Other, more low-key flexible options also exist. They are not treaty-level prescriptions but are included in legislation and regulations issued by the EU Council of Ministers when concluding long, protracted negotiations on issues ranging from agriculture or fisheries to environment rules and industrial products. These flexible devices have been part of the daily practice of the EU, set up to accommodate requests made by individual member states for additional implementation time, transitional periods, temporary derogations, or review clause. Here again, these flexible arrangements are of an inclusive nature. Moreover, they always seek to remain in conformity with the principles and rules of the union to avoid undermining the level playing field of the single market.
Multi-tier Europe is the exact opposite. It takes the form of opt-outs conceded to individual member states—so far the UK, Denmark, and Ireland—in a limited number of sectors (the monetary union, justice and home affairs, defense, social affairs, and the Charter of Fundamental Rights) and formally inscribed in treaties. If not enumerated, the multi-tier option has no legal basis; to be implemented, it then has to rely essentially on intergovernmental arrangements. Multi-tier flexibility does not include monitoring by EU institutions or application of the EU legal principles or prescriptions unless the parties to such agreements decide to do so. For instance, the Schengen convention, in its initial form, was a multilateral agreement between a few member states with no control by the commission or the ECJ. Member states that had not taken part at the start were free of any obligation until they decided to join the convention. The model here is Europe à la carte—a looser union where the member states involved only commit themselves to the specific objectives they have subscribed to together in their ad hoc agreement.Multi-tier flexibility is a recipe for fragmentation, which is the untold intention behind this option.
In his efforts at the start of 2016 to prepare for the Brexit referendum campaign, then British prime minister David Cameron made an attempt to formalize and enlarge this same flexible option when he proposed to introduce a legal way for the the UK to not share all EU objectives. Its purpose was to allow the UK to pick and choose the goals it intended to share. This British concept of flexible Europe certainly moved the furthest away from the original intentions of the founding treaty. It was ultimately short lived: the loose agreement disappeared when the Brexit vote rendered all other efforts useless.
The Limits of Multi-tier Europe
The multi-tier formula has a breakdown effect that makes it difficult to be agreed on by all. It sets a clear-cut division between union members, highly controversial and problematic to many. For members left out of these arrangements, it feels like a second-class relegation. But for members willing to take part in a core group outside of the institutional framework, this approach implies a strong commitment to a full-fledged multilateral integration, which may entail significant self-imposed sovereignty limitations. When faced with this prospect, putative core members may find that prospect more constraining than ad hoc bilateral agreements. Past experience in the security field—like the 2010 Lancaster House Treaties between the UK and France or current bilateral military cooperation between individual member states like Germany and the Netherlands—confirms that inclination.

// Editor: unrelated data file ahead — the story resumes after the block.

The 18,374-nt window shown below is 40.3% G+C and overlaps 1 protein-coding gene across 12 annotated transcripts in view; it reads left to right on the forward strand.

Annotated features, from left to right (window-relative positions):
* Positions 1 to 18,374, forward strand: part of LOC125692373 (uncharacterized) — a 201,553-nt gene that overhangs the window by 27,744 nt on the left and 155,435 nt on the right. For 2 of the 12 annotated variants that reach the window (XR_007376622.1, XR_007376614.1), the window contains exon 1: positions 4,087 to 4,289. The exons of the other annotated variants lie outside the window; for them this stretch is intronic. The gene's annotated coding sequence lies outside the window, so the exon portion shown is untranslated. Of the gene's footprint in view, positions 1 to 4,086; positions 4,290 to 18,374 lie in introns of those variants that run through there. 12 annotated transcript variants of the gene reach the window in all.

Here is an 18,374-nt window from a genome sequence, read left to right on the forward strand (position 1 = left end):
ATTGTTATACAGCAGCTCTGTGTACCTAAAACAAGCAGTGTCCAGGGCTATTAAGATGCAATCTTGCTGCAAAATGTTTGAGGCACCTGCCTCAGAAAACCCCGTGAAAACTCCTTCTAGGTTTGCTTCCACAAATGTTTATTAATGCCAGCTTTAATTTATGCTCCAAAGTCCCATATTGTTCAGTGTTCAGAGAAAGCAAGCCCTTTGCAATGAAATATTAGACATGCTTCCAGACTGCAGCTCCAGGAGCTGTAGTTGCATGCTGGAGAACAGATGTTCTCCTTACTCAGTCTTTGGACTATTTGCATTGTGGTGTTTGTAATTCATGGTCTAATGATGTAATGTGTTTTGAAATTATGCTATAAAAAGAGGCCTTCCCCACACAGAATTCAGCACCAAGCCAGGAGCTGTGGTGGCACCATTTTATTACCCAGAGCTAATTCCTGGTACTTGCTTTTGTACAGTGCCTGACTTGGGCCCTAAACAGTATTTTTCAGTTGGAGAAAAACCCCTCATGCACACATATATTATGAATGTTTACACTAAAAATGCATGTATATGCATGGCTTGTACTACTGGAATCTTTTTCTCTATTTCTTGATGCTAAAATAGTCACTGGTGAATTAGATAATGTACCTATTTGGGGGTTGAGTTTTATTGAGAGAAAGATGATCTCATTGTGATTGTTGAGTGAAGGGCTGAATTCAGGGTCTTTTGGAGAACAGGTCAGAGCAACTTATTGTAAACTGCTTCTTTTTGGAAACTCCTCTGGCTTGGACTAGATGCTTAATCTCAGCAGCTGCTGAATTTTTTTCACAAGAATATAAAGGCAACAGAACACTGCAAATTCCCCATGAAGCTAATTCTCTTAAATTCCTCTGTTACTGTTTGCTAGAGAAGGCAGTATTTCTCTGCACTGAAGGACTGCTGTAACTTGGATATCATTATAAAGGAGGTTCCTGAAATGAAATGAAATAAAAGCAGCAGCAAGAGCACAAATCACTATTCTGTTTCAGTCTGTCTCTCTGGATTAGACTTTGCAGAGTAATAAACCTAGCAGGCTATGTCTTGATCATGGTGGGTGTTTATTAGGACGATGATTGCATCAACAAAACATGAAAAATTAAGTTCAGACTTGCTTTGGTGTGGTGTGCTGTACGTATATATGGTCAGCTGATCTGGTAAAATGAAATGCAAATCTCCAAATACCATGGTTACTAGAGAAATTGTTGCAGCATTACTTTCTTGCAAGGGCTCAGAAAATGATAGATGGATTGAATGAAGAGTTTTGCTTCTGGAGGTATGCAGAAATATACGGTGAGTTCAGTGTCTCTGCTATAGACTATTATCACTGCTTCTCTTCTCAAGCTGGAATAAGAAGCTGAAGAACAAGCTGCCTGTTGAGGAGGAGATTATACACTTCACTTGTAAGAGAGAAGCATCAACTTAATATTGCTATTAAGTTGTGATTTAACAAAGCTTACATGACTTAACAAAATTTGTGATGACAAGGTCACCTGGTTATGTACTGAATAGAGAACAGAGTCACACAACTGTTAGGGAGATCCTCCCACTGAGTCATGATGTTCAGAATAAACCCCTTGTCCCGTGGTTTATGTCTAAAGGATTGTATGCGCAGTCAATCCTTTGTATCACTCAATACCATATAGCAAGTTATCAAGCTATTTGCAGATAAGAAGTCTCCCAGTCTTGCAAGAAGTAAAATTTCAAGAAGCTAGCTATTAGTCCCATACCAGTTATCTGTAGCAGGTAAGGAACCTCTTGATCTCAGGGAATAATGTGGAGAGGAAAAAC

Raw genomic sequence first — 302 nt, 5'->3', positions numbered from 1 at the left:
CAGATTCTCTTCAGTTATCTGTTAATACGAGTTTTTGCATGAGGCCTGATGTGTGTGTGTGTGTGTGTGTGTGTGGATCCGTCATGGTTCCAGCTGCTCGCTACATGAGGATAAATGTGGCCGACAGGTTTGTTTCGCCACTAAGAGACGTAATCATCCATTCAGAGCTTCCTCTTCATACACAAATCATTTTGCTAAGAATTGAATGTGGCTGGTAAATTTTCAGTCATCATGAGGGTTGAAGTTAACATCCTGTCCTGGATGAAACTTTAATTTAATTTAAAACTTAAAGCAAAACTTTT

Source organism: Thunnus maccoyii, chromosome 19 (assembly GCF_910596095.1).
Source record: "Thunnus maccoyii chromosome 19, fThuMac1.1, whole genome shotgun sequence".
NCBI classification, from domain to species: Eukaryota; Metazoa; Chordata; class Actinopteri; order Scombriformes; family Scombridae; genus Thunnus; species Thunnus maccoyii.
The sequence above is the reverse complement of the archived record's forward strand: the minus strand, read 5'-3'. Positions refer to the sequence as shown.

While the different forms of flexibility have been used with some success, experience also demonstrates that they are a poor instrument for the kind of profound transformation that is presently being debated within the EU. Deep reform requires political decisions far outside the scope of what flexibility, as provisioned in the Lisbon Treaty, can deliver on its own. Employing only the legal options included in the treaty implies that the objective of flexibility is an inclusive process that allows left-behind members to join later. But, all too often, the real intention of those promoting a flexible option is to initiate a process of gradual fragmentation. Here lies the contradiction between the pragmatic inclusiveness that inspires the formal rules for flexibility and the political motivations of those who intend to use flexibility for a more transformational purpose. Today, this distinction and its many implications are at the heart of the challenges facing the union as it struggles to find solutions on issues like migration, the rule of law, and eurozone convergence.
The Positive Use of Flexibility
Is it possible to bridge the gap between these two diverging conceptions of flexibility and find ground where the flexible option can genuinely add value to the consolidation of European integration?
There is a positive and useful way to use flexibility, so long as union members do not ask too much of it. As a transactional instrument to smooth transition towards more integration, flexibility can deliver—though not without problems or risks. Flexibility is not the relevant instrument to achieve a transformative process capable of morphing the present EU into a completely new organization with multiple membership status. It is hard to imagine flexibility being capable of delivering a core group of highly integrated members, a larger circle of union members sharing the single economic market, and a loose association of outside partners. Furthermore, using flexibility for this ambitious goal necessitates a clear understanding of the political stakes as well as a willingness to openly confront the deep-rooted divisions impeding the natural course of EU affairs. At present, the member states appear to be more interested in expediency than in genuine reform. With populists in Europe exploiting the anti-European argument and making headways in an increasing number of national elections, the trend among most EU leaders is to keep their heads down, find accommodations, and wait for better days to propose more innovative schemes.